I came here in the midst of the Financial Crisis, so it was difficult! The economy is a lot better than it was, but be mindful that it has not fully recovered. Please make sure you allow yourself enough time to find work and don’t let it get to you. There are still a lot of people without work and many will tell you that it will be difficult to get a job without “Canadian” experience or a credit history. They may also tell you that you won’t be able to find full-time permanent work if you’re only on a temporary work permit, but I managed to find something and so I hope you will too!

Is it easy to get Permanent Residency?
I’m not sure about this one because I don’t have it yet. From what I hear is that as long as you have worked for 2 years, as an Australian you will have enough points to qualify for PR status. I had a look at the requirements and it was enough to make my head spin so I didn’t look much further. I heard from a friend who is Japanese, it took her over a year to get after she applied and all the paperwork was so much of a hassle she hired a lawyer to file all her paperwork. I have a feeling it wouldn’t be that difficult as an Australian but then I cannot say for sure! I’m sorry!

For additional information, please go to Citizenship and Immigration Canada website.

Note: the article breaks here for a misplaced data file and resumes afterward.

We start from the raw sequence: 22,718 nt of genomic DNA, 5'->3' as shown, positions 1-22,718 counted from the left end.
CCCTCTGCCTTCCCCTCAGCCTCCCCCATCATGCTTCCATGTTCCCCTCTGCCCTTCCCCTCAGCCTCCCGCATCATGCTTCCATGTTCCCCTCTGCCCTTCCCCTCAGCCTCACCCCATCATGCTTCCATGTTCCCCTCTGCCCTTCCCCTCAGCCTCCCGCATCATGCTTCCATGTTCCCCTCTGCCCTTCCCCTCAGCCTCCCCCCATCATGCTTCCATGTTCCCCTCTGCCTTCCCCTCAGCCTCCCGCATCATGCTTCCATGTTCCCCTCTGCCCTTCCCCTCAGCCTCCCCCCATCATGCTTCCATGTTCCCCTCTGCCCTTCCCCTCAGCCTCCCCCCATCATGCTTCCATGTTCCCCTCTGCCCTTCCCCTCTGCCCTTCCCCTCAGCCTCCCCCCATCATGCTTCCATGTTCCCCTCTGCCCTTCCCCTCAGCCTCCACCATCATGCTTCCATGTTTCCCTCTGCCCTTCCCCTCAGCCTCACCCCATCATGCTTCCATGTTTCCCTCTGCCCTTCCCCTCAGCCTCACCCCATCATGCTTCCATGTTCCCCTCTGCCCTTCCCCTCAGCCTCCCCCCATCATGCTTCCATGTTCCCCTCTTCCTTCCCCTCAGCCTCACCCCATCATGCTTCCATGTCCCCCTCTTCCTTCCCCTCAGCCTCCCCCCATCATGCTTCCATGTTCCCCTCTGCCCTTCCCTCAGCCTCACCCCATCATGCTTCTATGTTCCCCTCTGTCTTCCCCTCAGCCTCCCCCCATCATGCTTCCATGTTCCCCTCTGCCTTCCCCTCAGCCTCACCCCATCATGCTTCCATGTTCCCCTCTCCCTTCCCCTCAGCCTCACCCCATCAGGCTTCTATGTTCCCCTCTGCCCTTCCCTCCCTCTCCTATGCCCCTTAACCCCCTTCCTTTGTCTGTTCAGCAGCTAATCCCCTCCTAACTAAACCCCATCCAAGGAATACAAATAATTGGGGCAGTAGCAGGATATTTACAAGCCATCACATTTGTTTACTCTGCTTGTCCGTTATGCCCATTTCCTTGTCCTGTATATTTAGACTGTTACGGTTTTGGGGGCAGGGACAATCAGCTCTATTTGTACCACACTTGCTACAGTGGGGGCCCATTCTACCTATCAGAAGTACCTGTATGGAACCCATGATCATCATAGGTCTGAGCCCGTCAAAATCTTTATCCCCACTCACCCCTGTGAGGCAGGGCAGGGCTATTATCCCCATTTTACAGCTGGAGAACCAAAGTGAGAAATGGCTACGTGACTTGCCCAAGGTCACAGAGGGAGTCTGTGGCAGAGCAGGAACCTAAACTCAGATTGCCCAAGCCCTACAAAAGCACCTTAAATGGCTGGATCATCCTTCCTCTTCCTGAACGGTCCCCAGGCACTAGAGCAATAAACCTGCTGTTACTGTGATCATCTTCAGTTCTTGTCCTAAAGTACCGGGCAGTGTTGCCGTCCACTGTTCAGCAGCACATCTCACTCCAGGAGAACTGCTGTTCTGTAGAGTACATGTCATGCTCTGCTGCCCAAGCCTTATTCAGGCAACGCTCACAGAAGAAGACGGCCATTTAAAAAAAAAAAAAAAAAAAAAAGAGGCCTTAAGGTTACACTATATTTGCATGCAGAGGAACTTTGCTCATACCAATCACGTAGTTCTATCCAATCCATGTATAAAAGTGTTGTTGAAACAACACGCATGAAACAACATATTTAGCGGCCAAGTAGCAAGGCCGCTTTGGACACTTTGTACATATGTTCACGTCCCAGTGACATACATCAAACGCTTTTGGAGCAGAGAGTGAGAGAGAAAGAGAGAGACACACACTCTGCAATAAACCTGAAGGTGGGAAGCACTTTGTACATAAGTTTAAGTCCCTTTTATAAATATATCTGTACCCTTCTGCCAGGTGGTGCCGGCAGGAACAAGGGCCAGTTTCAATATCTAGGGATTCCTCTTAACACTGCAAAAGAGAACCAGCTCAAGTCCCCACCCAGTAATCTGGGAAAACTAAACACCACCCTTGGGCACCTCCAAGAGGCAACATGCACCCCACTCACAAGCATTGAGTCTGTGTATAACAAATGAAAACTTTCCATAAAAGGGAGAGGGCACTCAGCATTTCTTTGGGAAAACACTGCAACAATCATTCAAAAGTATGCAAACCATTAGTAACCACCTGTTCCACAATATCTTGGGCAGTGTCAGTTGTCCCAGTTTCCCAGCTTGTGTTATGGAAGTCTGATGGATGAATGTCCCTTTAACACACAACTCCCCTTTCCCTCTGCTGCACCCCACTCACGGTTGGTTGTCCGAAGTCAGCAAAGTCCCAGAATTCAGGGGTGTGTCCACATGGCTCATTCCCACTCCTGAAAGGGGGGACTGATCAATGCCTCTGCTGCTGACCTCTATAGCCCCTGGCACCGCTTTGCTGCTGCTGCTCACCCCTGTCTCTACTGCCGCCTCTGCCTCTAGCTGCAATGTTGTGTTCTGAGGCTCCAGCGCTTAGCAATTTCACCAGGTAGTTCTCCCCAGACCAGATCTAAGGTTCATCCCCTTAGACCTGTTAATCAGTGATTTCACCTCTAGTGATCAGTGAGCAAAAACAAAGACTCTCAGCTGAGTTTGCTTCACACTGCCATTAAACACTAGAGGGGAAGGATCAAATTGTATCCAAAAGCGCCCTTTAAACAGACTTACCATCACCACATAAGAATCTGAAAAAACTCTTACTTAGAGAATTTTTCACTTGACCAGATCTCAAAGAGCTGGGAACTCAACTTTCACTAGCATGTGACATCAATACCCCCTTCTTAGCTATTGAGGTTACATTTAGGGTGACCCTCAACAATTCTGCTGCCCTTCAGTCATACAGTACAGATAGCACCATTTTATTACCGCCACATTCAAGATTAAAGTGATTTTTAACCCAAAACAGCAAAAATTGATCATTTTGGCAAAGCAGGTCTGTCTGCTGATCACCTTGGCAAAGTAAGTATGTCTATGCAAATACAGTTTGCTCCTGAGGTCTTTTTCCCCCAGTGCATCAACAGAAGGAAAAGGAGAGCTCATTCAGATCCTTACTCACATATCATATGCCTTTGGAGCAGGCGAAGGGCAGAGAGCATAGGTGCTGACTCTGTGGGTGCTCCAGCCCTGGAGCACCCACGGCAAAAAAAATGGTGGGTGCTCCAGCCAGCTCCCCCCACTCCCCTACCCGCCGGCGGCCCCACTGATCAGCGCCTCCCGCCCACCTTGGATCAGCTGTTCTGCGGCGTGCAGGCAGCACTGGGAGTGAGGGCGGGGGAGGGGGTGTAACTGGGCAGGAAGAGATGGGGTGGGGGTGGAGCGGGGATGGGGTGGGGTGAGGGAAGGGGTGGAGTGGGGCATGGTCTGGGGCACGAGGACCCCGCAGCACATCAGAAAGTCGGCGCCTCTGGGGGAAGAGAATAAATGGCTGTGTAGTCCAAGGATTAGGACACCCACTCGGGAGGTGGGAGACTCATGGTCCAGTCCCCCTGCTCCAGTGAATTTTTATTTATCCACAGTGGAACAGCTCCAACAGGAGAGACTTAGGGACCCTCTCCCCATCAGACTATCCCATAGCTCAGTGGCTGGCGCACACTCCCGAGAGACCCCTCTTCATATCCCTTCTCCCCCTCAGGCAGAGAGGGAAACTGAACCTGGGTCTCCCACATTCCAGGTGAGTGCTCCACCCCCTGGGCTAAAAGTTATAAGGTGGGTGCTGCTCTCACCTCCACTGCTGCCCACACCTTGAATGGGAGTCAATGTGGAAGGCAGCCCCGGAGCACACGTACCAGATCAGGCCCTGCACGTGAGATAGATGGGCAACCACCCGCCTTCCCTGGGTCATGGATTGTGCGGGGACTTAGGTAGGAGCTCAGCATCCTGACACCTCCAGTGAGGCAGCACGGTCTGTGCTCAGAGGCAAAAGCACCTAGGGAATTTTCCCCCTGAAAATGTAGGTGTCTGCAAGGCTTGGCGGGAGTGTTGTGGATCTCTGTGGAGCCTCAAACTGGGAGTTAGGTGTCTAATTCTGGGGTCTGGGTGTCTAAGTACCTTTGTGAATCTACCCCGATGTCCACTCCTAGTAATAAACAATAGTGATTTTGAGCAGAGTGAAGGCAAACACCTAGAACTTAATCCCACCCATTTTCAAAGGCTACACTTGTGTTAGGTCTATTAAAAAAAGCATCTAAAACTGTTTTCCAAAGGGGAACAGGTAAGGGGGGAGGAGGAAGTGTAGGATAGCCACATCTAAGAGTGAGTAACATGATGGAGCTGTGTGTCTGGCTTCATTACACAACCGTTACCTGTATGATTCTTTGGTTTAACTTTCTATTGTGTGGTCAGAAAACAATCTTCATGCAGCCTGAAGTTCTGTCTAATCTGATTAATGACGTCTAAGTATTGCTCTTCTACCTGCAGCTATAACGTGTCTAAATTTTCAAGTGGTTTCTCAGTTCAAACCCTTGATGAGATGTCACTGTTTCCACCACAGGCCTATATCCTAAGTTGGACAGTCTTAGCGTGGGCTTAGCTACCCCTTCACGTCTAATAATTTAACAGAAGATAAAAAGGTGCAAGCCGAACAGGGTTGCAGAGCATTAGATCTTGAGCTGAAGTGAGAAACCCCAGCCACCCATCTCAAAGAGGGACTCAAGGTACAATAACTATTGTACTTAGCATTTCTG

How did you find a place to live? Where do you recommend?
Without a Canadian credit history, it was difficult to secure a lease agreement. I initially found a short term place via Craigslist. It was sure risky but I discussed with the landlord over several months to ensure they were legit. It was just a small basement apartment located in North York which is a nice safe area and very close to TTC (Toronto Transit Commission – the Toronto subway, streetcar and bus system). I was lucky enough to go on a month-to-month basis and so I could leave at any time.

It is important to secure some sort of credit card and bank account when you first arrive. HSBC made this process easy for new immigrants as they have a “New to Canada” program that you can set up with just your passport and some ID as many other Canadian banks will not accept your Australian ID. Also make sure you have a good Australian credit history. While most landlords or apartment rentals wouldn’t accept this in lieu of a Canadian history) but if you have a decent job I think you can sway them to accept this. I had a very good Australian credit history and a good job (permanent, full-time, with good future prospects) and found a more permanent place to live once I had a job. You can get a free copy of your Australian credit history at D&B. I also got my employer to write a reference and you also need two other personal Canadian references. Because I kept a good rapport with my old landlord, they provided a good reference and then I had two other friends who were my references. This really helps.